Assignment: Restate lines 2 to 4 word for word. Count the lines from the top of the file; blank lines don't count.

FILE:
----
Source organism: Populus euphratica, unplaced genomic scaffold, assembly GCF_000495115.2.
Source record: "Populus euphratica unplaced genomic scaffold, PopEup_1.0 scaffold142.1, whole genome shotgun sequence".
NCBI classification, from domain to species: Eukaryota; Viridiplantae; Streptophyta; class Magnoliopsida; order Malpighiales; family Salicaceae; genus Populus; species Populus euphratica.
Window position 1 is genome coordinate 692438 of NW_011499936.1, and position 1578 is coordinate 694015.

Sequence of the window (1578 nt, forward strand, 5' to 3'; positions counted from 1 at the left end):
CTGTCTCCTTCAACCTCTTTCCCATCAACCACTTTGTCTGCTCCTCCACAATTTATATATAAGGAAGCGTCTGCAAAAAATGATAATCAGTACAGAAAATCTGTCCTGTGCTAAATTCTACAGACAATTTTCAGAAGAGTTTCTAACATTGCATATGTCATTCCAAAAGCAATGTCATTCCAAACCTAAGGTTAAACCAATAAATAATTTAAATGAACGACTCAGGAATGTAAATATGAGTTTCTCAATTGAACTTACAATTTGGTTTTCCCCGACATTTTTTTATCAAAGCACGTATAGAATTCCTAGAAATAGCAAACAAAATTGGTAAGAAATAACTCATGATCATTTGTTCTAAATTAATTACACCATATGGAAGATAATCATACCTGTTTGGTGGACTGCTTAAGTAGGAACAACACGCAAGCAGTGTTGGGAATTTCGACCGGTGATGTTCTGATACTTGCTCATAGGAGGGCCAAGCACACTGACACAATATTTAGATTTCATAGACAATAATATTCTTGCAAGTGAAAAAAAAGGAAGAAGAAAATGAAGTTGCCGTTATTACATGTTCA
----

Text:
Source record: "Populus euphratica unplaced genomic scaffold, PopEup_1.0 scaffold142.1, whole genome shotgun sequence".
NCBI classification, from domain to species: Eukaryota; Viridiplantae; Streptophyta; class Magnoliopsida; order Malpighiales; family Salicaceae; genus Populus; species Populus euphratica.
Window position 1 is genome coordinate 692438 of NW_011499936.1, and position 1578 is coordinate 694015.